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Pastis, an anise-flavored liqueur, is two-faced. It smells positively noxious out of the bottle, and yet tastes so absolutely subtle in cooking that if it were a person, it would have a split personality. Who knew that anything so bold out of a bottle could by so shy in a pan?
I first discovered Pastis on the jovial breath of my adoring grandmother, Mémé, and have been trying to force myself to like it ever since. To no avail. But it has absolutely always been around in my house, my mother having been born in Marseilles, in the heart of Pastis-drinking country. Thus, when I was at her house for the holidays, and our family descended upon us from France once again bearing bottles of duty-free Pastis, I had no choice but to give it a shot.
What I found was that Pastis, distilled from star anise and licorice root and bottled with sugar, is the perfect Secret Ingredient. Like chocolate in mole, or nutmeg in béchamel, it is an enhancer that becomes strangely elusive and unidentifiable once cooked. Intensely anise-flavored as an aperitif, it adds a slightly fennel-ish hue to the flavor, and it lingers as a freshness more exotic than ubiquitous lemon zest. It is theje ne sais quoi that, with just a splash, makes a dish instantly more profound and flavorful.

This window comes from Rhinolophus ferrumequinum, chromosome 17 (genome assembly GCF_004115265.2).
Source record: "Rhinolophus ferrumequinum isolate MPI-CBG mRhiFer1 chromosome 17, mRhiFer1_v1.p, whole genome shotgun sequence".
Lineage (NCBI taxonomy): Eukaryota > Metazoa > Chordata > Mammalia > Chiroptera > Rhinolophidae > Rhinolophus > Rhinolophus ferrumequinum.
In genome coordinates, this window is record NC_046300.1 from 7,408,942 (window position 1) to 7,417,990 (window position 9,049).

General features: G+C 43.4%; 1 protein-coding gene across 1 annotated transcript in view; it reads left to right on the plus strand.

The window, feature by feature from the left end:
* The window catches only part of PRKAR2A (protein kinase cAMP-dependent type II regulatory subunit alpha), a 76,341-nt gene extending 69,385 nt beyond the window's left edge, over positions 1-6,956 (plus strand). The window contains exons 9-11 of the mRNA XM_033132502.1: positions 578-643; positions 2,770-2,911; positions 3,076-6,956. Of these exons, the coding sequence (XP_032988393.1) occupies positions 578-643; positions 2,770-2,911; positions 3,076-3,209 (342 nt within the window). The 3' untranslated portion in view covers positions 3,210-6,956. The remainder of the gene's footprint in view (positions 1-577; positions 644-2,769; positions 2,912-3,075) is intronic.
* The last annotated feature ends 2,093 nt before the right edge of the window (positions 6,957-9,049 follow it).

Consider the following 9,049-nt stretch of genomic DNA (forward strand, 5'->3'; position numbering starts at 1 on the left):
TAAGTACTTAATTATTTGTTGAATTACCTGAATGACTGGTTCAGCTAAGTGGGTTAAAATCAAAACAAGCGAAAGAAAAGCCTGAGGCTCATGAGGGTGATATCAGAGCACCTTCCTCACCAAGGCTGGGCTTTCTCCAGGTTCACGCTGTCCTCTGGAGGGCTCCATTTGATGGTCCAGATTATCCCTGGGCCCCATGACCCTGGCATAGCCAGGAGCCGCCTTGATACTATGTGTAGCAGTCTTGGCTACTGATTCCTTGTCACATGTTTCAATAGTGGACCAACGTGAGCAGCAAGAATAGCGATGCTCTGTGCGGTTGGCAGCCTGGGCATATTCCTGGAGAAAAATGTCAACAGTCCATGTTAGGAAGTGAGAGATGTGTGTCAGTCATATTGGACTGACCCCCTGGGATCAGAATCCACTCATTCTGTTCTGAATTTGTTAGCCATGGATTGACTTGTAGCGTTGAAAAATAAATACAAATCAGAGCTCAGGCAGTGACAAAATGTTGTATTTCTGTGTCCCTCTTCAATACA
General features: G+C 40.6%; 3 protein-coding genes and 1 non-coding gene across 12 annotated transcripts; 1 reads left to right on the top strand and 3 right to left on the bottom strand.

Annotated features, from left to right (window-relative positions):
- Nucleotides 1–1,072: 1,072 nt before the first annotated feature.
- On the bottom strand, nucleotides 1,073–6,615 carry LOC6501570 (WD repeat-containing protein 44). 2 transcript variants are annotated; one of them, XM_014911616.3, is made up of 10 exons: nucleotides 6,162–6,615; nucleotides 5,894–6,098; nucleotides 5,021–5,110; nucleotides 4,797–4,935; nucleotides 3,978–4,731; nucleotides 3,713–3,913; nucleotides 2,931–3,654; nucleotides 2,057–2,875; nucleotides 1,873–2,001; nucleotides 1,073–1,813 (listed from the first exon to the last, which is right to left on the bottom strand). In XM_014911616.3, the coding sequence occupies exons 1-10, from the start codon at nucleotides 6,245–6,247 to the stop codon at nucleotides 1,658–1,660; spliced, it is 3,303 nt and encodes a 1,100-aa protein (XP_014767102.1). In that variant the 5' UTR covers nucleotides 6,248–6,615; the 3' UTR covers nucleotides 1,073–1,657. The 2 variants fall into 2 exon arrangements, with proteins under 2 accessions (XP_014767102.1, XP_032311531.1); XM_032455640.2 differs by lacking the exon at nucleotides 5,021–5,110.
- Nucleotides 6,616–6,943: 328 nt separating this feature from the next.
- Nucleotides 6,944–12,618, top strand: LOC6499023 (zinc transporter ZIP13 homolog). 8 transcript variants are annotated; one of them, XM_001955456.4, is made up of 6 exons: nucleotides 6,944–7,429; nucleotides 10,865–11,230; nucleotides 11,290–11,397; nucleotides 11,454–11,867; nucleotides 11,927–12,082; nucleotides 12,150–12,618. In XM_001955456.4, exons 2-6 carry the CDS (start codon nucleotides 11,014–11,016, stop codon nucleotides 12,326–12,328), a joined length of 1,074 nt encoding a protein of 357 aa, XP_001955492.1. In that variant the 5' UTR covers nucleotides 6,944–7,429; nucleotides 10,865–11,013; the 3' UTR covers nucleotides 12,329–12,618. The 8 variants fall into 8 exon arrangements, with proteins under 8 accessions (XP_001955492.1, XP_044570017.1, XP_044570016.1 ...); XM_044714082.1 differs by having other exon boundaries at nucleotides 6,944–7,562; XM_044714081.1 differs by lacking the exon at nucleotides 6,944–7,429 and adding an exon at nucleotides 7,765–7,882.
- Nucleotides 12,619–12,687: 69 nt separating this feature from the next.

For this Pastis-Glazed Fish with Fennel Slaw, I make a simple syrup of sugar, water, and Pastis. I enrobe a piece of buttery sea bass in a thick blanket of the pastis, and broil it until the glaze bubbles and the edges of the fish burnish. It is subtle, special, and basically no effort. I serve it with a fresh fennel slaw, lightened and brightened with lemon. The combination is super fresh and sophisticated.
- 2 6-ounce filets of Chilean sea bass
- 1/2 cup Pernod
- 1/2 cup water
- 1/2 cup sugar
- 1 fennel, thinly sliced
- 2 tablespoons fennel fronds, chopped
- 2 tablespoons dill, chopped
- zest and juice of 1 lemon
- 1/4 cup olive oil, plus extra for drizzling
Preheat your broiler.
In a small saucepan, boil the Pastis, water, and sugar together until the sugar melts and the mixture is translucent. Leave aside to cool and thicken.
Pat the fish dry and season with salt and pepper. Rub the underside and sides of the filet, but not the top, or the glaze will slide off, with a touch of olive oil. Place the fish on a baking sheet lined with a Silpat or parchment. Spoon the glaze over the top of the fish, painting it all over the surface. It will run off a bit, so just paint more on top of it.
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